Aug. 9, 2000 A method for treating liver cancer with tiny radioactive glass beads, developed by a UMR researcher and a researcher at the University of Missouri-Columbia, has been approved for use in the United States.
Delbert E. Day, Curators' Professor Emeritus of ceramic engineering at UMR, is the co-inventor of this method. The U.S. Federal Drug Administration approved Day's treatment method for use in the United States in February.
The first patients to be treated with radioactive glass beads, now marketed under the name TheraSphere by MDS Nordion, will take place later this year at the Mayo Clinic in Rochester, Minn., and at the University of Pittsburgh School of Medicine.
The treatment consists of injecting millions of tiny, radioactive glass beads into the main artery supplying blood to the liver. The blood carries the beads into the liver, where they deliver localized radiation to malignant cells in liver tumors.
"Healthy tissue is virtually unaffected, the radiation can be safely delivered, and side effects are minimal," Day says.
Microspheres smaller than a strand of hair
The beads, or microspheres, are 15 to 35 microns in diameter -- "about half the thickness of a human hair," Day says. The beads are made from a special aluminosilicate glass that contains yttrium oxide, a rare-earth element. When the glass beads are placed inside a nuclear reactor for serval days, the yttrium becomes radioactive. The radioactive beads are then injected into the liver, where they irradiate the liver for a period of 3-4 weeks, after which they are no longer radioactive but remain in the liver indefinitely.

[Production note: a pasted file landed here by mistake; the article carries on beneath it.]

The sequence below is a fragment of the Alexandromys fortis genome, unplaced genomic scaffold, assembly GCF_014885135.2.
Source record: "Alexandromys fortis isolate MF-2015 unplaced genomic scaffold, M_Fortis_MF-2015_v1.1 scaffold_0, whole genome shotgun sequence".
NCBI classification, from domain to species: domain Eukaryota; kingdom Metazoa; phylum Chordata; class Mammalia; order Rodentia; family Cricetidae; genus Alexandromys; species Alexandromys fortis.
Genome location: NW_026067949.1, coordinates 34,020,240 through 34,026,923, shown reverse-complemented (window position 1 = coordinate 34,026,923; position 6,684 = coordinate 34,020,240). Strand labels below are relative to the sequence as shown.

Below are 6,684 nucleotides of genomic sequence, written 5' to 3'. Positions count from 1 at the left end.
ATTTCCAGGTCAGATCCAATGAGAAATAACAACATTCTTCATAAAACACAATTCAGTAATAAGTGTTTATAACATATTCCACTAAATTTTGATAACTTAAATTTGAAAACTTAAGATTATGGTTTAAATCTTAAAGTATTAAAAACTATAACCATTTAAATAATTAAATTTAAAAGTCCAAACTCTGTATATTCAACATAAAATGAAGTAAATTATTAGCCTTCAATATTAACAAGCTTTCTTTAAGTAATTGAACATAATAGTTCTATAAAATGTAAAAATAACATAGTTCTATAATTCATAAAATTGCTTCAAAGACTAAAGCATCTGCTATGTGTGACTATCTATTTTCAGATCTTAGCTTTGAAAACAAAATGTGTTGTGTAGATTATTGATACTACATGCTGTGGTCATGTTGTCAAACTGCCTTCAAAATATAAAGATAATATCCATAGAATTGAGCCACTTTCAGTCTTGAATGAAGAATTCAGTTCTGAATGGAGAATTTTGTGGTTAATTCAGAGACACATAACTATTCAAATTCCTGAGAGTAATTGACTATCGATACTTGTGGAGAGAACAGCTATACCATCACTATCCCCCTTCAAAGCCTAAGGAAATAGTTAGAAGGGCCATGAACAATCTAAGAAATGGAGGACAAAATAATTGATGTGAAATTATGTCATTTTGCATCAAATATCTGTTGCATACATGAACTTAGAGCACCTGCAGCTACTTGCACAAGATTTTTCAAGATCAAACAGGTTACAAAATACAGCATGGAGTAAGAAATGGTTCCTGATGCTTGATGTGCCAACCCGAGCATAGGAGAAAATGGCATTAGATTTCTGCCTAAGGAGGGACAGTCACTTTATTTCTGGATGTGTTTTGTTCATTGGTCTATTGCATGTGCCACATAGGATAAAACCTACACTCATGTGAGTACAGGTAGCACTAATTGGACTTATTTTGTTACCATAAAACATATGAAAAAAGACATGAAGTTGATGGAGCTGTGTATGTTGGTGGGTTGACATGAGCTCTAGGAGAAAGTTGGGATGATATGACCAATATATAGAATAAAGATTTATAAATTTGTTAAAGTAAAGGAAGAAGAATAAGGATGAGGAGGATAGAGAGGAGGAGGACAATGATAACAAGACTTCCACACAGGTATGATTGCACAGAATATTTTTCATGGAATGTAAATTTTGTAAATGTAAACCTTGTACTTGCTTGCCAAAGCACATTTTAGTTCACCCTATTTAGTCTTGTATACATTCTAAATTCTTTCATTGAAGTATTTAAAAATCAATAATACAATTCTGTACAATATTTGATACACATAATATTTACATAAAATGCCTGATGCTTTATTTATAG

Day, who joined the UMR faculty in 1961, and co-inventor Gary J. Ehrhardt of the University of Missouri-Columbia, started their research on the glass beads in 1982. Their first patent was granted in 1988, and since that time they have been granted a total of six U.S. patents and eight foreign patents.
Helping bones to heal
More recently, Day has turned his research efforts toward finding new ways for doctors to treat severely broken bones by using glass pins and surgical sutures to treat those breaks.
Day became interested in glass and its countless uses while a student in ceramic engineering at UMR. "I became interested in the properties and many uses of glass as an undergraduate student at UMR," he says. "I took a course in glass and as a result of that class I prepared a paper and presented it in a student speaking contest at an American Ceramic Society meeting. From then on I had an interest in glass research."
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